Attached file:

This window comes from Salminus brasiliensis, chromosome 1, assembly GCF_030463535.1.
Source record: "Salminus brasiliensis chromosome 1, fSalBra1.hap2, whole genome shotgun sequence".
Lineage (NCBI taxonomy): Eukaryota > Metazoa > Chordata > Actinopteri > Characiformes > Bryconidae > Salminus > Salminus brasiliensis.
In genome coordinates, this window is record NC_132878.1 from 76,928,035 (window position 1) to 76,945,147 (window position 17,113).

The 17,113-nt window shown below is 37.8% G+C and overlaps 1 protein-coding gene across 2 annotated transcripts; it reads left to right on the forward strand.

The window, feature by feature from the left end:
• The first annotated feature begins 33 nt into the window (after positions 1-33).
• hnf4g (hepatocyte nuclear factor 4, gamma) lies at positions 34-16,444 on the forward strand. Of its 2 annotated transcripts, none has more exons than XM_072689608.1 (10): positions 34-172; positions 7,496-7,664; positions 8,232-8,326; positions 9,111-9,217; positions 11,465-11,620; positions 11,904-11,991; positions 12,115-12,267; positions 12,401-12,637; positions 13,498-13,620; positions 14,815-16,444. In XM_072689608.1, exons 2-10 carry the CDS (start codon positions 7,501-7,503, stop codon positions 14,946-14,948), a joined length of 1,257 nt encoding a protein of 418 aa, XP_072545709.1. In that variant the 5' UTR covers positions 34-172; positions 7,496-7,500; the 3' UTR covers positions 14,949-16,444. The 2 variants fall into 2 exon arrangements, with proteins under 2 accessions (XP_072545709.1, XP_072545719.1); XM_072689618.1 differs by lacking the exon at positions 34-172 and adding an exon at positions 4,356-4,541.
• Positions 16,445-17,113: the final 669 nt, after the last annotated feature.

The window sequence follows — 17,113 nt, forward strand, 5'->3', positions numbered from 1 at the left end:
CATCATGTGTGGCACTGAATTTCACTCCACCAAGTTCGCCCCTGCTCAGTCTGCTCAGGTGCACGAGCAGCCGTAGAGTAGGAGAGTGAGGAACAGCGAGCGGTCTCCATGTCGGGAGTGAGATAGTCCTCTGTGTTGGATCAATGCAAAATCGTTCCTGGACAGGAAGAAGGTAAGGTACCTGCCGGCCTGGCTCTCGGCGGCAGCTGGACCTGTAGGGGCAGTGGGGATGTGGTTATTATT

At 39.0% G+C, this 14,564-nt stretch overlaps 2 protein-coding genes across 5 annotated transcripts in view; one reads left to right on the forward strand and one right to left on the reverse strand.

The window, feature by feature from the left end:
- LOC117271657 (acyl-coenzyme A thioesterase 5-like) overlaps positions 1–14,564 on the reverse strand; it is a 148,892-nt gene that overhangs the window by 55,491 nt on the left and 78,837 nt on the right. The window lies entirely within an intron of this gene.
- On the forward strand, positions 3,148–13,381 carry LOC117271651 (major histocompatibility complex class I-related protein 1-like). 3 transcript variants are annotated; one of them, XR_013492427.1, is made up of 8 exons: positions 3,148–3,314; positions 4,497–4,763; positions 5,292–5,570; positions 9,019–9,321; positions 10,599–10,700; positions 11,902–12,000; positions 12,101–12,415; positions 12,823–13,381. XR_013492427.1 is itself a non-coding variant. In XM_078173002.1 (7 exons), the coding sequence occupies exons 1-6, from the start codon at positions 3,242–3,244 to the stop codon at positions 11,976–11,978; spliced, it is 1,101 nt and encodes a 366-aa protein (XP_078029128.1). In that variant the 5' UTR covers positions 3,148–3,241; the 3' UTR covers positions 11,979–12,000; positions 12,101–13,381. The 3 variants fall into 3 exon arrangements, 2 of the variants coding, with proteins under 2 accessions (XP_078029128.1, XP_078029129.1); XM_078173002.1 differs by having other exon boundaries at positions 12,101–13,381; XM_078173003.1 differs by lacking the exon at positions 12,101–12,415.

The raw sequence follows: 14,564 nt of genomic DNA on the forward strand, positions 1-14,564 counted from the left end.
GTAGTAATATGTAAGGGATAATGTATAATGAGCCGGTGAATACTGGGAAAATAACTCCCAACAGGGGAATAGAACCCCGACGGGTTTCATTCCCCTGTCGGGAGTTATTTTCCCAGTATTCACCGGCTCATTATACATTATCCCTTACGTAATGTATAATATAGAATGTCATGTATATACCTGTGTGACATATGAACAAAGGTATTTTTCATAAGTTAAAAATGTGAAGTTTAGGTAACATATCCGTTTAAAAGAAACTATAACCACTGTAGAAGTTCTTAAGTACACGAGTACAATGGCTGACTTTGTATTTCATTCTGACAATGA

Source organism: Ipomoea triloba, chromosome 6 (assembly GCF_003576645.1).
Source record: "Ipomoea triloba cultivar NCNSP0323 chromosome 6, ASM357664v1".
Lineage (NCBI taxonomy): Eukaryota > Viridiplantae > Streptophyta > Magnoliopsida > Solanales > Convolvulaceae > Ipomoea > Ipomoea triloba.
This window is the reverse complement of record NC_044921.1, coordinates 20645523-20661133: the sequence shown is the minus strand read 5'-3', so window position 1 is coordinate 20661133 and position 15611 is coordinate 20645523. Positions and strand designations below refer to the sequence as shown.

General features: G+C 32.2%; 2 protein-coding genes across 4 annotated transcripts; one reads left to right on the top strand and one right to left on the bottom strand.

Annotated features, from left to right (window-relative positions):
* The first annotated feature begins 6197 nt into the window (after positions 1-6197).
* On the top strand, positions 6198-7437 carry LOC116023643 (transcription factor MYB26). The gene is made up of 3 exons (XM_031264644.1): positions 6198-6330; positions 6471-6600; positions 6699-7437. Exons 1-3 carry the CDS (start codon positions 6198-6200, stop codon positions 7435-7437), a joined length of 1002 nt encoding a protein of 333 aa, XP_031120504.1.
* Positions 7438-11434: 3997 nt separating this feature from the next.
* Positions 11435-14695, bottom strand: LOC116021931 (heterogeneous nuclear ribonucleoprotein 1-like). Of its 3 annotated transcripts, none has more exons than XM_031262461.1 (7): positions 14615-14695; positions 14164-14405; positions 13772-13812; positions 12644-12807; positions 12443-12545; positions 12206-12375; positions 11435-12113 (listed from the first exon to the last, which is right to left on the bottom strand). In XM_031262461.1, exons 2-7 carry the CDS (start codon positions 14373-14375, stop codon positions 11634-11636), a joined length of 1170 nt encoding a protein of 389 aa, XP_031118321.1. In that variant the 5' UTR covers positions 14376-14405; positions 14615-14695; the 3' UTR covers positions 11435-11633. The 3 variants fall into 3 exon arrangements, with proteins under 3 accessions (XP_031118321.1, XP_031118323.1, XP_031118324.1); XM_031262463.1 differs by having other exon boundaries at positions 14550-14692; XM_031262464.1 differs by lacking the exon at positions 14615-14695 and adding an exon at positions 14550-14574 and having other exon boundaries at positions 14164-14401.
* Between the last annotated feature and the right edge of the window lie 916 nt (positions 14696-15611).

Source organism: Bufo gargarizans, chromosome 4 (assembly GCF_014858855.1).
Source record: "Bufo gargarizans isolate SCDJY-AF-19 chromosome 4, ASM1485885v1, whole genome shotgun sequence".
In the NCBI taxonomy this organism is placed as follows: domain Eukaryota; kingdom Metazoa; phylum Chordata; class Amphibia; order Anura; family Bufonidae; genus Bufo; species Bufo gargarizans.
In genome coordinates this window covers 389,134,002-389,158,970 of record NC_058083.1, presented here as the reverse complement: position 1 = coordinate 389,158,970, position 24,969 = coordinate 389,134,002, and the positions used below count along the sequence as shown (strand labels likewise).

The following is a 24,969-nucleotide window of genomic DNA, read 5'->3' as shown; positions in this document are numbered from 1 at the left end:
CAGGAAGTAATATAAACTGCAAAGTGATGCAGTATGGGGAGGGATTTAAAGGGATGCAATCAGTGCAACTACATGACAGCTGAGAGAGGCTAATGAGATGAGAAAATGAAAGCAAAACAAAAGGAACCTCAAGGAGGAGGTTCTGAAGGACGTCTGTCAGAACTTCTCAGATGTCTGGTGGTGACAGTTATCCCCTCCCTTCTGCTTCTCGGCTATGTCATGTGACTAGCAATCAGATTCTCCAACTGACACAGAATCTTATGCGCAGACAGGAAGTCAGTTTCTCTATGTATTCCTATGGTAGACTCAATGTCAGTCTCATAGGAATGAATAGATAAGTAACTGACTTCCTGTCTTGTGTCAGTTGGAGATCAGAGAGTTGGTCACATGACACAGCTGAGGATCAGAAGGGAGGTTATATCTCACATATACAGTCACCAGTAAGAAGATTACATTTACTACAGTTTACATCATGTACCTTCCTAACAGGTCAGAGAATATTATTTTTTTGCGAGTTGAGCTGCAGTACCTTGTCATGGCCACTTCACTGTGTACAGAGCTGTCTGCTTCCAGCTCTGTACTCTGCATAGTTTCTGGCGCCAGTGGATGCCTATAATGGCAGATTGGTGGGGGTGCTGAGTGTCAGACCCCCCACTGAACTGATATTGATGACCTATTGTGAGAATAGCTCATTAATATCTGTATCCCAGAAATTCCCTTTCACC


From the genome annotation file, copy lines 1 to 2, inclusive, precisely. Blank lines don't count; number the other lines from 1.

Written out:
This window comes from Salminus brasiliensis, chromosome 1, assembly GCF_030463535.1.
Source record: "Salminus brasiliensis chromosome 1, fSalBra1.hap2, whole genome shotgun sequence".